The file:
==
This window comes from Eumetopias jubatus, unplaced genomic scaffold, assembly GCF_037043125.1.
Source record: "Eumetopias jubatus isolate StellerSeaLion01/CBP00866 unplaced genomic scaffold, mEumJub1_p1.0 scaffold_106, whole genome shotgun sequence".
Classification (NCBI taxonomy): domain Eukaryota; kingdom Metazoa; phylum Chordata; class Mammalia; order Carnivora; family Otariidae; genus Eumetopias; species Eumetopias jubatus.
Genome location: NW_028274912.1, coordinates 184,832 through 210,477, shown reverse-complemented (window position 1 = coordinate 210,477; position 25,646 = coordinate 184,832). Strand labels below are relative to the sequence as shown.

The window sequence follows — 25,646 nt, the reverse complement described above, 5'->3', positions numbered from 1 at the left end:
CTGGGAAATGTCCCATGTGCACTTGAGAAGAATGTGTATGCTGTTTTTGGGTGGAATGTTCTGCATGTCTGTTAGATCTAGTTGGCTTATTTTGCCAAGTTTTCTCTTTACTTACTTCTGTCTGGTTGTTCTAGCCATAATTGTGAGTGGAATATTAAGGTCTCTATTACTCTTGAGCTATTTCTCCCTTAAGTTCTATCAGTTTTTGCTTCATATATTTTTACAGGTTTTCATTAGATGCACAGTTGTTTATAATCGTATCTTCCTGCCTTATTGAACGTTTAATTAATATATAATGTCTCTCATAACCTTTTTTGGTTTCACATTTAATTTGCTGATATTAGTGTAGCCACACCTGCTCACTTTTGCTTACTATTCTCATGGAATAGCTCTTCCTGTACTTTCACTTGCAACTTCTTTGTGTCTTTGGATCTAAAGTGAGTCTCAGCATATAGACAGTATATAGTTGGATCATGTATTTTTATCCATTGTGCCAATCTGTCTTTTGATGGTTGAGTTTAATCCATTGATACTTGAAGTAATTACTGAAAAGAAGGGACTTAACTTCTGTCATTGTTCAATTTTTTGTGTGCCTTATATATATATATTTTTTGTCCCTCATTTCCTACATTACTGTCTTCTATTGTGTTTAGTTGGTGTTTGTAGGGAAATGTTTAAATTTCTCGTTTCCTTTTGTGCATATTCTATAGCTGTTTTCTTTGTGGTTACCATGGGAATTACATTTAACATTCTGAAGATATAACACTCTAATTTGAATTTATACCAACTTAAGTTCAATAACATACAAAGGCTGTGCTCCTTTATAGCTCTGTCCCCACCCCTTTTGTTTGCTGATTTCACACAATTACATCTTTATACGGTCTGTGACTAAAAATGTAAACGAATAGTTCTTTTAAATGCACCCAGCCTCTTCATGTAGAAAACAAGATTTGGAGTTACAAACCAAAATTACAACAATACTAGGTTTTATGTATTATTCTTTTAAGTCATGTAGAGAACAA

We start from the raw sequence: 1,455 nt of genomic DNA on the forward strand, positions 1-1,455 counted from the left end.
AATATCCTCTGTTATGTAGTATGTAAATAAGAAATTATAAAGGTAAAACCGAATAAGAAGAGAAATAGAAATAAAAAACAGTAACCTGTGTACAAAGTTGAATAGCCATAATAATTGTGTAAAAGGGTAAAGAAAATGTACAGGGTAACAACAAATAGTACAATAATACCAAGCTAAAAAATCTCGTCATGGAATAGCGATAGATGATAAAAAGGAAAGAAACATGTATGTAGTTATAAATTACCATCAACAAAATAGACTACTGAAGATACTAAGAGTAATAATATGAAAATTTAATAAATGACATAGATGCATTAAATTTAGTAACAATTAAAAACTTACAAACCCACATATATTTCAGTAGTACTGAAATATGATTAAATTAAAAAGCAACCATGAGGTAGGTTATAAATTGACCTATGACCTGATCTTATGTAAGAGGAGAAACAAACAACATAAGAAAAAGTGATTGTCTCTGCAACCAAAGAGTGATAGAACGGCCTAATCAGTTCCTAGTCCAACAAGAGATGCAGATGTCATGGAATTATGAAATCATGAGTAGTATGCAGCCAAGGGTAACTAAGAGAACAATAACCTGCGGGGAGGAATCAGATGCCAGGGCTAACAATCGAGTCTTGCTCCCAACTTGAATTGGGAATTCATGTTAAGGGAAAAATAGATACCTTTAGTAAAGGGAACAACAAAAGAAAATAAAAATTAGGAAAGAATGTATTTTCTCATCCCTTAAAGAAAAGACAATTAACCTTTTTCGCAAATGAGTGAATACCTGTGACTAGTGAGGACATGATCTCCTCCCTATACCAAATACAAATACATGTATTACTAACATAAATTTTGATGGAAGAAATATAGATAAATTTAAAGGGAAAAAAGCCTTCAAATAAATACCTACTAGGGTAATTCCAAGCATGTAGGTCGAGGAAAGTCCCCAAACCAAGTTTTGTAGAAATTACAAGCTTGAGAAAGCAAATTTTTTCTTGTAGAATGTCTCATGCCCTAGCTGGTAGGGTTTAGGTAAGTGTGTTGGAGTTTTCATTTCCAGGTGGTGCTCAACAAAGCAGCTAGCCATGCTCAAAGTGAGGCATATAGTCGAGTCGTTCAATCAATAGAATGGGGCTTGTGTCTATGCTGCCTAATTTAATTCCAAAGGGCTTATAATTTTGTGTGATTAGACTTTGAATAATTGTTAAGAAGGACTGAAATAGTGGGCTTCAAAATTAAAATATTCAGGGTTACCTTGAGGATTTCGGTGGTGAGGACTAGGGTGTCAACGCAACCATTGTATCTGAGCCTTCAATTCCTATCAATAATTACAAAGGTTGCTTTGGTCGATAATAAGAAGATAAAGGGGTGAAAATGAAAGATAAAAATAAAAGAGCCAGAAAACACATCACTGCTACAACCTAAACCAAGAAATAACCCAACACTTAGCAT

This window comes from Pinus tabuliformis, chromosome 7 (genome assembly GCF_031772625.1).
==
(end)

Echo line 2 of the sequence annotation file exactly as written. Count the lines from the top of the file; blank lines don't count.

Source record: "Eumetopias jubatus isolate StellerSeaLion01/CBP00866 unplaced genomic scaffold, mEumJub1_p1.0 scaffold_106, whole genome shotgun sequence".